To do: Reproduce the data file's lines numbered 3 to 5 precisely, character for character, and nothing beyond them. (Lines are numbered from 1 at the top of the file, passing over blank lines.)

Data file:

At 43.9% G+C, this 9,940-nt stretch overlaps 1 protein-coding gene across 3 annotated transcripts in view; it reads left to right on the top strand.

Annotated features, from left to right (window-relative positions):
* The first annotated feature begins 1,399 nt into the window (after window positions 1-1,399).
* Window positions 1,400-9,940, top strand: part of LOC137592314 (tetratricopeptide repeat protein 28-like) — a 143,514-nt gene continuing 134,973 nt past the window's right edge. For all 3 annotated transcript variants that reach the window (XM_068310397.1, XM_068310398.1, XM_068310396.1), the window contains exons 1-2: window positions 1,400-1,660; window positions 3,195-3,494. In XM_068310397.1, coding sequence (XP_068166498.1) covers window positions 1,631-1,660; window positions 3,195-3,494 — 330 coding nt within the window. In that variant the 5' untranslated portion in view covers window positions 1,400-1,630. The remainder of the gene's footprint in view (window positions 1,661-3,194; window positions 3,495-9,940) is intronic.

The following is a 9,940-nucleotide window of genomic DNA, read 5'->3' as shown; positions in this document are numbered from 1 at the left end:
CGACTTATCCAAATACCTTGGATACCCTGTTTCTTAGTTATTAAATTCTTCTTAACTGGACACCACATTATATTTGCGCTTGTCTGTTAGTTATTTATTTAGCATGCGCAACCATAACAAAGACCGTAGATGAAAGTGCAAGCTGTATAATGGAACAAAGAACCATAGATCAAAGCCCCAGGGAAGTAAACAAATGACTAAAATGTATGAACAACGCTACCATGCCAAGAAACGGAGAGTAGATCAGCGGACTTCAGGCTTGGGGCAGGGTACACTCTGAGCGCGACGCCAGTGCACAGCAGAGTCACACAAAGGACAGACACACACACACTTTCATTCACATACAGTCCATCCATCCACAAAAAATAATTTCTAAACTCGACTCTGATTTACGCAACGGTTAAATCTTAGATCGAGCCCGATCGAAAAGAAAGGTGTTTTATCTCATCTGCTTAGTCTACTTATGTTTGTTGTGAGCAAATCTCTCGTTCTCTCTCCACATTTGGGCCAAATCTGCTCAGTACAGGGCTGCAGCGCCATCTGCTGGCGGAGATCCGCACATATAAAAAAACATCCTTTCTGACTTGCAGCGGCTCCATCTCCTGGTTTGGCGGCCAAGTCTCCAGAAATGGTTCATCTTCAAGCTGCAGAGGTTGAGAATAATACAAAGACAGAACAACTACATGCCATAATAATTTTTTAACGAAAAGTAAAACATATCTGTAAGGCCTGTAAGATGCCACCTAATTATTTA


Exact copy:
* The first annotated feature begins 1,399 nt into the window (after window positions 1-1,399).
* Window positions 1,400-9,940, top strand: part of LOC137592314 (tetratricopeptide repeat protein 28-like) — a 143,514-nt gene continuing 134,973 nt past the window's right edge. For all 3 annotated transcript variants that reach the window (XM_068310397.1, XM_068310398.1, XM_068310396.1), the window contains exons 1-2: window positions 1,400-1,660; window positions 3,195-3,494. In XM_068310397.1, coding sequence (XP_068166498.1) covers window positions 1,631-1,660; window positions 3,195-3,494 — 330 coding nt within the window. In that variant the 5' untranslated portion in view covers window positions 1,400-1,630. The remainder of the gene's footprint in view (window positions 1,661-3,194; window positions 3,495-9,940) is intronic.

The following is a 9,940-nucleotide window of genomic DNA, read 5'->3' as shown; positions in this document are numbered from 1 at the left end: